For most of my children, Misty had been a constant presence in their lives--having moved to four different houses in two different cities over time. She was a quieter cat, not a loud talker or always up in peoples' faces or business. She didn't knock down the Christmas tree or push things off shelves. 
She enjoyed eating--earning herself the name "Chubalicious"--until she couldn't and caught all sorts of gifts for us--mice, mostly dead but occasionally alive, but one time a bird (also alive). And, very politely, she would lay her dead gifts at the door but bring the live ones in to play. 
Misty was willing, if not happy, to endure dress up and endless games of house and to take in all the adoration and loving of four children and more. We love you and miss you, Misty.

Therapy: a metaphor in three parts

Therapy: a metaphor in three parts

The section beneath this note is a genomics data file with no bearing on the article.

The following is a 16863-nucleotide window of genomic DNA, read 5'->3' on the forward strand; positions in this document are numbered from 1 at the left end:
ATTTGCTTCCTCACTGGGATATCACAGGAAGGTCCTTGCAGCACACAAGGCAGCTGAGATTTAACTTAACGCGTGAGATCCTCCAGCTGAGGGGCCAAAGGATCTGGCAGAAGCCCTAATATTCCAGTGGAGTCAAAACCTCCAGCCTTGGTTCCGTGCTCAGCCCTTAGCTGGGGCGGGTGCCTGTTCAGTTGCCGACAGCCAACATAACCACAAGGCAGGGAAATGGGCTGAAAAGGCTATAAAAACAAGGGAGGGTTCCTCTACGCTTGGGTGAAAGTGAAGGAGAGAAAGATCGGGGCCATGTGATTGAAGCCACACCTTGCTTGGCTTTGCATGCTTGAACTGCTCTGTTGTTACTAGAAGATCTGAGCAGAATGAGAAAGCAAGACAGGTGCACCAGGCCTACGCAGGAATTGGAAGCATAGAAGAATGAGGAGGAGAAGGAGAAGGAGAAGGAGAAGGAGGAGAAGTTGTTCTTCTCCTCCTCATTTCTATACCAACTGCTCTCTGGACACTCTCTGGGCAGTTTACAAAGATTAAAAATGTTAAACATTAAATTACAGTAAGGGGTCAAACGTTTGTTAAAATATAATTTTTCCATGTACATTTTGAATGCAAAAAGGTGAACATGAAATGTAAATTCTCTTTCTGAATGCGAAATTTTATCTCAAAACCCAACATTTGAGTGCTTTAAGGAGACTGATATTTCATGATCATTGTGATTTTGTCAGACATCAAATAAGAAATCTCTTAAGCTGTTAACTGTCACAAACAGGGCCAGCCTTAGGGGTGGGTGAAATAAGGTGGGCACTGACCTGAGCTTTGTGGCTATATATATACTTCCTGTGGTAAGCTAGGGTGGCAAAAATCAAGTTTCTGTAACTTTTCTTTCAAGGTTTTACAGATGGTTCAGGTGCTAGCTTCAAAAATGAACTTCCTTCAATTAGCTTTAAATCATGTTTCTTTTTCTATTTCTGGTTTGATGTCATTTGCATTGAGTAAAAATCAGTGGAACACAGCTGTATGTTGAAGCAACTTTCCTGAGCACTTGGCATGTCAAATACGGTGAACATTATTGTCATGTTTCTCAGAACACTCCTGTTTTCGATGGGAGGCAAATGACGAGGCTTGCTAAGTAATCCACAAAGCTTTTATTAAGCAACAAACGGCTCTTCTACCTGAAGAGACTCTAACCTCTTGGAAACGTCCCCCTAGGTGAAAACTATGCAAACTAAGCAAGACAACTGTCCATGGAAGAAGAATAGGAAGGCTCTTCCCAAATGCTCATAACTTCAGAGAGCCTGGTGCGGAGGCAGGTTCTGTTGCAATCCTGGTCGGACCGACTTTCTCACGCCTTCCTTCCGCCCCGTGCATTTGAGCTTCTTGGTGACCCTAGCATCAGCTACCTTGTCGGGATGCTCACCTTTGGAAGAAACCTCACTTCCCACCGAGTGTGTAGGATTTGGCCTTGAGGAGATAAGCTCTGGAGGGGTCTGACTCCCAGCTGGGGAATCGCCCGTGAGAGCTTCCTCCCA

Therapy has been so pivotal to really understanding my inner landscape, the dark corners I do not discuss. My psychiatrist observed that being in active therapy really softens the high walls around me and helps to modulate my defences so that the emotions and thoughts I have are actually accessible and not simply shoved down.

But being vulnerable also raises all the issues I have been ignoring. The steady creep of somatic symptoms have frightened me but they remind me that shoving the issues down haven’t made them go away or even made them easier to deal with. Instead they wind around each other, a ball of tension and grief.

And what tensions, my psychologist asks, exist to keep that ball formed and what might happen if it was taken apart? She asks in a way that is gentle but persistent and I pause to consider the idea of seeing those tensions unformed, individual and, dare I say, manageable? If each elastic tension that pulls me in all directions a…

This Ombré and Glittery World

The morning skies this week have been nothing short of spectacular—ombré tints of blues fading to pinks have a way of sharpening ones senses and cause one to cast their eyes skyward, looking up, searching for beauty deeper and more fulsome than mornings usually seem to be.